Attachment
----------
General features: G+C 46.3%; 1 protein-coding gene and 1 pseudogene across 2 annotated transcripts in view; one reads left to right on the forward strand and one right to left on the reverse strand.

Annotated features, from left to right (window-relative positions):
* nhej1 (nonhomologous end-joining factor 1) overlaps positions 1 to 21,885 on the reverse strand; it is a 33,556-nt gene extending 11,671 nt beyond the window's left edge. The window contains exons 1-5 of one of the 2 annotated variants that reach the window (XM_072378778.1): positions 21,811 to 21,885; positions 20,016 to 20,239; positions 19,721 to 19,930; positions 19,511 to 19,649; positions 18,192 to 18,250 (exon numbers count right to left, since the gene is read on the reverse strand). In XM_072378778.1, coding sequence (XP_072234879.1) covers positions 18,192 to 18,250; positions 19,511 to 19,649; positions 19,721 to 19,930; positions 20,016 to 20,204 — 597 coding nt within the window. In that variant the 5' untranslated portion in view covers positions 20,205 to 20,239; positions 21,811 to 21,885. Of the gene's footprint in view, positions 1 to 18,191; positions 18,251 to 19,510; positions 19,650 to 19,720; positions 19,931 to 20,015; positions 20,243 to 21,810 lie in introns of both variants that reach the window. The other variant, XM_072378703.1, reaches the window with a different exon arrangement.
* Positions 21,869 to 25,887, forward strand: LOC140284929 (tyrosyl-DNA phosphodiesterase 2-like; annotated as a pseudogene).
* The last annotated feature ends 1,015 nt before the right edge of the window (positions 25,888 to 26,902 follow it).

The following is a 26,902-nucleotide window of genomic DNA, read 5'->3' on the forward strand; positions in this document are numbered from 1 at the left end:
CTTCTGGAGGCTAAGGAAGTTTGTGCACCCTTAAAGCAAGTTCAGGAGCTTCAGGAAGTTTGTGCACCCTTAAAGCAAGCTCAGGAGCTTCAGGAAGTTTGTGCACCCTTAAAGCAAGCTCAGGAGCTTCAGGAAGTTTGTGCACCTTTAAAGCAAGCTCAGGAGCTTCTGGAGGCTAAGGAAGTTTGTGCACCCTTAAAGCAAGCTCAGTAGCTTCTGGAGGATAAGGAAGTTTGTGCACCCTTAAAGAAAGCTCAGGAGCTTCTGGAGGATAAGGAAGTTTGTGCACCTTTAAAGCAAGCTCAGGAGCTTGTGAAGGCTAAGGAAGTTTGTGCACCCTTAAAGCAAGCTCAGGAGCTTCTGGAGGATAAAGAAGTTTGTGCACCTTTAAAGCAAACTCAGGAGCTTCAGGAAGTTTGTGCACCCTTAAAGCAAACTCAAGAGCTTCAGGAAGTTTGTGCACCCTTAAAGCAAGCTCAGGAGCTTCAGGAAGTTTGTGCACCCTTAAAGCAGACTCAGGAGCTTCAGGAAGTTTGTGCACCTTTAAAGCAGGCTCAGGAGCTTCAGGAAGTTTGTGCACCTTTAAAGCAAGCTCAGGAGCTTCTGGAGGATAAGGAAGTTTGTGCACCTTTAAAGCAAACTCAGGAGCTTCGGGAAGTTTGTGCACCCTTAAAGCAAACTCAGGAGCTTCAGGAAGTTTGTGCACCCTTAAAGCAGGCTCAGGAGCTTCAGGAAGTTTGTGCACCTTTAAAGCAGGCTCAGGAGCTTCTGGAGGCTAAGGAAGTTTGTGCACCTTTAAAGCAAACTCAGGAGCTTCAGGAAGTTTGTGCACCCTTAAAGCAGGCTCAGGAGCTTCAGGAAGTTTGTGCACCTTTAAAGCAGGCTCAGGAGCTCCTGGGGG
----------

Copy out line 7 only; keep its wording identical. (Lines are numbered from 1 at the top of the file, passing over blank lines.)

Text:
CTTCTGGAGGCTAAGGAAGTTTGTGCACCCTTAAAGCAAGTTCAGGAGCTTCAGGAAGTTTGTGCACCCTTAAAGCAAGCTCAGGAGCTTCAGGAAGTTTGTGCACCCTTAAAGCAAGCTCAGGAGCTTCAGGAAGTTTGTGCACCTTTAAAGCAAGCTCAGGAGCTTCTGGAGGCTAAGGAAGTTTGTGCACCCTTAAAGCAAGCTCAGTAGCTTCTGGAGGATAAGGAAGTTTGTGCACCCTTAAAGAAAGCTCAGGAGCTTCTGGAGGATAAGGAAGTTTGTGCACCTTTAAAGCAAGCTCAGGAGCTTGTGAAGGCTAAGGAAGTTTGTGCACCCTTAAAGCAAGCTCAGGAGCTTCTGGAGGATAAAGAAGTTTGTGCACCTTTAAAGCAAACTCAGGAGCTTCAGGAAGTTTGTGCACCCTTAAAGCAAACTCAAGAGCTTCAGGAAGTTTGTGCACCCTTAAAGCAAGCTCAGGAGCTTCAGGAAGTTTGTGCACCCTTAAAGCAGACTCAGGAGCTTCAGGAAGTTTGTGCACCTTTAAAGCAGGCTCAGGAGCTTCAGGAAGTTTGTGCACCTTTAAAGCAAGCTCAGGAGCTTCTGGAGGATAAGGAAGTTTGTGCACCTTTAAAGCAAACTCAGGAGCTTCGGGAAGTTTGTGCACCCTTAAAGCAAACTCAGGAGCTTCAGGAAGTTTGTGCACCCTTAAAGCAGGCTCAGGAGCTTCAGGAAGTTTGTGCACCTTTAAAGCAGGCTCAGGAGCTTCTGGAGGCTAAGGAAGTTTGTGCACCTTTAAAGCAAACTCAGGAGCTTCAGGAAGTTTGTGCACCCTTAAAGCAGGCTCAGGAGCTTCAGGAAGTTTGTGCACCTTTAAAGCAGGCTCAGGAGCTCCTGGGGG